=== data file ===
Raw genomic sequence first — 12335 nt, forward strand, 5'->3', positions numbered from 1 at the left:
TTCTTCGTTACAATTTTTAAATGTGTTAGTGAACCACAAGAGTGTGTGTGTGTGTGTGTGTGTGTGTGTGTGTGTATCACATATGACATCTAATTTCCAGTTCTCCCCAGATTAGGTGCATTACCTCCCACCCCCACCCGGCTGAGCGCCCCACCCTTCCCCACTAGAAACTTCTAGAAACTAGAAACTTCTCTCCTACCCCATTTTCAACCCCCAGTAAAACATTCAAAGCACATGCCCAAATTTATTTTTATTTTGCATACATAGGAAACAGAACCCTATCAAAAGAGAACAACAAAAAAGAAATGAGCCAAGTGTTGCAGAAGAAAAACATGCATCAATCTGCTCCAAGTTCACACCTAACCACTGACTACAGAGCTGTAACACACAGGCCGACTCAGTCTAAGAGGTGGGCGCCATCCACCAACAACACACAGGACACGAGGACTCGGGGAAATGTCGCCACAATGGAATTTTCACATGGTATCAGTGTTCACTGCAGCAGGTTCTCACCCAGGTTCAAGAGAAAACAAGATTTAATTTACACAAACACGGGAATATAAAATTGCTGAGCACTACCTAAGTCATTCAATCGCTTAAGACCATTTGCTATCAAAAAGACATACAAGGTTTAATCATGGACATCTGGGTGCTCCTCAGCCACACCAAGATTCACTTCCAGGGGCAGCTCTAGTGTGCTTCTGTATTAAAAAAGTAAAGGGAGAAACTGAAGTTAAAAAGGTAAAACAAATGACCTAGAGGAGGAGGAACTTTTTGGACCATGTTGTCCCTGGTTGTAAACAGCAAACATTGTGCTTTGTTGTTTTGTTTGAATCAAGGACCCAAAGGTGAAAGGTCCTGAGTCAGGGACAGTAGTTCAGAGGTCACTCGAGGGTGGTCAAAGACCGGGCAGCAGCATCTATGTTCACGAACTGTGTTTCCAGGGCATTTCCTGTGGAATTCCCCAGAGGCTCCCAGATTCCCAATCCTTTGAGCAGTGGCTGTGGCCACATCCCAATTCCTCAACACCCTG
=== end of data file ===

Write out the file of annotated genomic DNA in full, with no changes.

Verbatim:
Raw genomic sequence first — 12335 nt, forward strand, 5'->3', positions numbered from 1 at the left:
TTCTTCGTTACAATTTTTAAATGTGTTAGTGAACCACAAGAGTGTGTGTGTGTGTGTGTGTGTGTGTGTGTGTGTATCACATATGACATCTAATTTCCAGTTCTCCCCAGATTAGGTGCATTACCTCCCACCCCCACCCGGCTGAGCGCCCCACCCTTCCCCACTAGAAACTTCTAGAAACTAGAAACTTCTCTCCTACCCCATTTTCAACCCCCAGTAAAACATTCAAAGCACATGCCCAAATTTATTTTTATTTTGCATACATAGGAAACAGAACCCTATCAAAAGAGAACAACAAAAAAGAAATGAGCCAAGTGTTGCAGAAGAAAAACATGCATCAATCTGCTCCAAGTTCACACCTAACCACTGACTACAGAGCTGTAACACACAGGCCGACTCAGTCTAAGAGGTGGGCGCCATCCACCAACAACACACAGGACACGAGGACTCGGGGAAATGTCGCCACAATGGAATTTTCACATGGTATCAGTGTTCACTGCAGCAGGTTCTCACCCAGGTTCAAGAGAAAACAAGATTTAATTTACACAAACACGGGAATATAAAATTGCTGAGCACTACCTAAGTCATTCAATCGCTTAAGACCATTTGCTATCAAAAAGACATACAAGGTTTAATCATGGACATCTGGGTGCTCCTCAGCCACACCAAGATTCACTTCCAGGGGCAGCTCTAGTGTGCTTCTGTATTAAAAAAGTAAAGGGAGAAACTGAAGTTAAAAAGGTAAAACAAATGACCTAGAGGAGGAGGAACTTTTTGGACCATGTTGTCCCTGGTTGTAAACAGCAAACATTGTGCTTTGTTGTTTTGTTTGAATCAAGGACCCAAAGGTGAAAGGTCCTGAGTCAGGGACAGTAGTTCAGAGGTCACTCGAGGGTGGTCAAAGACCGGGCAGCAGCATCTATGTTCACGAACTGTGTTTCCAGGGCATTTCCTGTGGAATTCCCCAGAGGCTCCCAGATTCCCAATCCTTTGAGCAGTGGCTGTGGCCACATCCCAATTCCTCAACACCCTG